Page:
In Candorville, Darrin Bell has been letting his alter ego, Lemont Brown, ponder the Pulitzer.
It’s funny stuff, in part because I share Lemont’s previously expressed view that plaques are for haques, and also because Darrin most certainly has won his share of Lucite, including the RFK award.
And if you’d like to know more — and why else would you be here? — you can go read this CSotD entry from the Kenosha Festival, in which Bell not only discusses the Kennedy award but tells the derivation of Lemont Brown’s name, which I have just spoilered.
However, there’s a lot more there and it’s a fun read, so have a look.
And as long as we’re talking about people like the RFK people and the Pulitzer folks who get it, let me momentarily weigh in on the NYTimes kerfuffle, which is an example of people who don’t.
And who perhaps should have hired the wife in this Frank Reynolds classic, because, as I have said many times before, editors are chosen and promoted for their knowledge of grammar and punctuation and I have rarely met anyone above the rank of copy desk with the slightest sense of humor.
Such that, while I was a bit shocked that anyone could be quite so clueless as not to notice the potential insult of the images in that cartoon, it simply seems like an absurdity that proves my point.
And if my opinion were at all in doubt, the NYTimes has responded, not by promising to hire someone with a sense of wit and some competence in evaluating cartoons, but by punishing the poor clueless schlub who approved the cartoon but whom they were responsible for hiring in the first place.
And they’ve declared that, from now on, all their cartoons will be drawn in-house.
Which I think means that they want to be able to sit the cartoonist down to explain to them that the donkey is a Democrat and the elephant is a Republican and the person they are both tugging on is a Voter.
Because how else could anyone possibly know?
One more note: We’ve been through this before, but arguing over what was intended and what you got out of it is simply a sign that the cartoonist did a poor job.
If you want to argue over a Dali painting or “Gravity’s Rainbow,” be my guest, because those creators have labored mightily to craft intricate and confusing works for people to interpret and misinterpret.
A political cartoon can be nuanced but it shouldn’t be open to obvious misinterpretation. The goal is communication, and whatever the artist intended is irrelevant if the tools and symbols are sure to impose unintended meanings.
If one person doesn’t get it, that’s expected. If 20 or 30 or 100 people take it the wrong way, that’s on the artist.
Know your tools. I wouldn’t hire a carpenter who drove nails with a pipe wrench, even if his method worked.
And speaking of not knowing how things work:
Juxtaposition of Forever
(Drew Sheneman, 2019)
One advantage of growing up in a very small town is the diversity of people who make up your friends and acquaintances.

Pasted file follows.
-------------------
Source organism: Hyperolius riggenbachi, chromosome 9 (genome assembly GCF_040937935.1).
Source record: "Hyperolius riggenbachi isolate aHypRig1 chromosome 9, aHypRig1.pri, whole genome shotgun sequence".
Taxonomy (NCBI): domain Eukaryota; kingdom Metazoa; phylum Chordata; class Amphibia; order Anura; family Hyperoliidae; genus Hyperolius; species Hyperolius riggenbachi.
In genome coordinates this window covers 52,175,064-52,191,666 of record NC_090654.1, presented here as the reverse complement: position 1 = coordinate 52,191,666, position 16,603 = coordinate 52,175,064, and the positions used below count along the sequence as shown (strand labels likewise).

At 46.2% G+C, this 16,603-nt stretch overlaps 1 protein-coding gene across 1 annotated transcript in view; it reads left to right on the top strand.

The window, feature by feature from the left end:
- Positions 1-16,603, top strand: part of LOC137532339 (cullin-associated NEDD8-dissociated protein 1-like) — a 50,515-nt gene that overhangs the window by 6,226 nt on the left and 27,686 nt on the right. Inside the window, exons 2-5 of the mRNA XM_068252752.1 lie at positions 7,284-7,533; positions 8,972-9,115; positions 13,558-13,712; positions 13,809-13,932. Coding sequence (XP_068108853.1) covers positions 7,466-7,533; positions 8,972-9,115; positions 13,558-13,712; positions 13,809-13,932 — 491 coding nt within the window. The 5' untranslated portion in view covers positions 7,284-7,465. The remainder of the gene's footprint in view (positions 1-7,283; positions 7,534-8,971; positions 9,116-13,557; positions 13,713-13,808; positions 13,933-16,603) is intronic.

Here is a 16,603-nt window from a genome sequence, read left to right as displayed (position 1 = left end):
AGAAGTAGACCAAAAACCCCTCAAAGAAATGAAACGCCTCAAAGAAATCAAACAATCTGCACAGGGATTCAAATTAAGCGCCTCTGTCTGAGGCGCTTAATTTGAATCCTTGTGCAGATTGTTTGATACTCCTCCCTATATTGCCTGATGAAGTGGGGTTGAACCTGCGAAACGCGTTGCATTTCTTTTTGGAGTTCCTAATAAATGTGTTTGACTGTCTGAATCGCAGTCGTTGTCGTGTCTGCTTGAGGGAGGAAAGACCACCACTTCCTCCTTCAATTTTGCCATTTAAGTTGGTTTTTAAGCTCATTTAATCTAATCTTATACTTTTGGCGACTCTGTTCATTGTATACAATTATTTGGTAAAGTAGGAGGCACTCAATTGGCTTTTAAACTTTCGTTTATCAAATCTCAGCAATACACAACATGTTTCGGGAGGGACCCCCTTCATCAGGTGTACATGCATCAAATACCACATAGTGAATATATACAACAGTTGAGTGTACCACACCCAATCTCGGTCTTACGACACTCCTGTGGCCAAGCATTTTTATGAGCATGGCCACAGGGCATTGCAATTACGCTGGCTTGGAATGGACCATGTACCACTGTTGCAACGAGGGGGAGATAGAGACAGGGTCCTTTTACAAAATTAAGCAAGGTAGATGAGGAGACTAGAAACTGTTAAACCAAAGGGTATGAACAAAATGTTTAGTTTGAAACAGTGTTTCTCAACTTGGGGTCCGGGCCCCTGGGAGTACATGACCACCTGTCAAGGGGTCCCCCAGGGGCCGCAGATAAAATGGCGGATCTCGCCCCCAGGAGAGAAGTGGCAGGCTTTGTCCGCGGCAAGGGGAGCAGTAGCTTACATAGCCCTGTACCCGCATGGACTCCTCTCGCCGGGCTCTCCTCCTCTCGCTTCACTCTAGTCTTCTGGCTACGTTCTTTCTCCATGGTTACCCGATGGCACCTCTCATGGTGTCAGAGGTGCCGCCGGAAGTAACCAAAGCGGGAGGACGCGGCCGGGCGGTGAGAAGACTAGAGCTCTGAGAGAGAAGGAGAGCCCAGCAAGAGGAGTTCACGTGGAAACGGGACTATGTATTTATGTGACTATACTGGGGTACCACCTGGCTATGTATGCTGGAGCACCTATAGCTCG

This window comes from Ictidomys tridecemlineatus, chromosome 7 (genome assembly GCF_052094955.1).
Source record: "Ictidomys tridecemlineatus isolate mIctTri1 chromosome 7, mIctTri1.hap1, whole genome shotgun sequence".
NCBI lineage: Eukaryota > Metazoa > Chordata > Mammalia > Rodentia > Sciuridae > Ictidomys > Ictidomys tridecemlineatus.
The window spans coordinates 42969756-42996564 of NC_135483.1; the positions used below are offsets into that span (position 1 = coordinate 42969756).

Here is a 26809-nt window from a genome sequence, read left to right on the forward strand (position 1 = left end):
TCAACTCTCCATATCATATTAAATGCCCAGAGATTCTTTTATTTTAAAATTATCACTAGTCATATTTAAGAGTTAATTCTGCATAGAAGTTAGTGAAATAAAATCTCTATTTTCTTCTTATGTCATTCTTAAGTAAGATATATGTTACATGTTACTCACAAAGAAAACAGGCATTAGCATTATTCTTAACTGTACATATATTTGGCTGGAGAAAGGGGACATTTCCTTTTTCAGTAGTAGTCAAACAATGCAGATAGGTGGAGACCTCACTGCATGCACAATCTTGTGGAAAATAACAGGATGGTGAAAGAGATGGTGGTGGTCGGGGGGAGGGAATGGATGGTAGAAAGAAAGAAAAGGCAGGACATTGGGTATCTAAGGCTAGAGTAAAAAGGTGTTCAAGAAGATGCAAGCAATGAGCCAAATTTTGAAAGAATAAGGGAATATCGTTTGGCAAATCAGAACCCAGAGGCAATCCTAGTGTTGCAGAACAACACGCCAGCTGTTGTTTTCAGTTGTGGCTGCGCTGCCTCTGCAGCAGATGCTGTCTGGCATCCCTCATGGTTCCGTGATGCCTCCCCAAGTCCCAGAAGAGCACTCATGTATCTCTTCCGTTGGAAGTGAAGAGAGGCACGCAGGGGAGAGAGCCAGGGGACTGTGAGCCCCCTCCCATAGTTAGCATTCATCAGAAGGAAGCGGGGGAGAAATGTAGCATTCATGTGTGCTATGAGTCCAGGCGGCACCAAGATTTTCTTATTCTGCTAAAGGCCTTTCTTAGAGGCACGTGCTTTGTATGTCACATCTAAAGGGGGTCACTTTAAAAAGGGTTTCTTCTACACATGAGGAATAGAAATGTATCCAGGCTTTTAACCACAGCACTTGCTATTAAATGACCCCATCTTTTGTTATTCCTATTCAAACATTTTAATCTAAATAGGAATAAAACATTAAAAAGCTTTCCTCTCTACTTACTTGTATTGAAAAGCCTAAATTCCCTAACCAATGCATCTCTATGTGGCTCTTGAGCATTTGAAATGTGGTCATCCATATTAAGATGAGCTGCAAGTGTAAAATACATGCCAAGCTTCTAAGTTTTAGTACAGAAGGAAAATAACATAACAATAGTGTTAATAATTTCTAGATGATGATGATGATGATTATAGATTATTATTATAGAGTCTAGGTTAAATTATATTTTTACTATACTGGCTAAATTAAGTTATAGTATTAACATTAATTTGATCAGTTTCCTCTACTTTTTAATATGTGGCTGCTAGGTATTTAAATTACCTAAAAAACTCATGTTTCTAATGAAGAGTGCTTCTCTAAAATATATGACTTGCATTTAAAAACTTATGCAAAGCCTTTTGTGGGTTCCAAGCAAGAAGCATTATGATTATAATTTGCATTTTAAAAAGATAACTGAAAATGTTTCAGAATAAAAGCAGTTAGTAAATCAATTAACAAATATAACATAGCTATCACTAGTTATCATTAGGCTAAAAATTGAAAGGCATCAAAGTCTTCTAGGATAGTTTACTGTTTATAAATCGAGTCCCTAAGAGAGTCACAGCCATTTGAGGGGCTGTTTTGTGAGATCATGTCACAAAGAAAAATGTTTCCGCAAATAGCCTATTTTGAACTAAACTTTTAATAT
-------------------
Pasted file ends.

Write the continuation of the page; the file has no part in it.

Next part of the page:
If you were white collar in a blue collar setting, one of the outcomes of such an upbringing is a deep shudder and revulsion when people in high places fail to understand how others live.
It’s probably why I was so struck — almost distressed — by Katherine Mansfield’s “The Garden Party,” in which a privileged little girl struggles to reconcile the gap between her life and that of a working-class family in the village below, whose young father was killed in an accident.
And her family, more focused on planning their party than on someone else’s grief, is of no help.
I had the same response when I heard that Donald Trump — whose father didn’t love him but did make him a millionaire before he was out of knee-breeches — has proposed charging refugees for the privilege of seeking asylum.
I disagree pragmatically with states that deprive felons of food stamps, because it’s a stupid policy that will only increase recidivism.
But, though I am used to Trump’s lack of empathy, I am genuinely, gut-twistingly emotionally repulsed by his arrogance on this matter.
But Mansfield wrote her story in 1921 and Herblock drew his cartoon in 1964 and so maybe this is just something we need to live with.
At least until Diderot sees his goal become reality.
Which reminds me
It’s a good piece well illustrated, to which I will simply add a few things I put together when I was writing about women’s suffrage.
Consider the two, taken together, a late May Day bouquet:
Speaking of things we’ve heard said, and said again, far too often for far too long.
And then there’s this
I’ve already complained about this, but Pat Bagley drawed it up real good, and, while I doubt either one of us is gonna make a damn bit of difference, like Pat, I just wish they’d quit admitting it each time and then returnething to it like those proverbial dogs.
Still, it’s good to see I’m not the only one who feels this way, and I’m almost sorry I wasted Spike Jones’ famous horserace earlier, though perhaps I can make up for it by writing new lyrics to a George Jones classic:
Well the race is on & here comes
Biden up the back stretch
Bernie’s a goin’ to the inside
Kamala’s holdin’ back, she’s tryin’ not to fall
Pete is out of the runnin’
Corey’s scratched for another’s sake
The race is on and that’s how we’ll call it,
So the nation loses all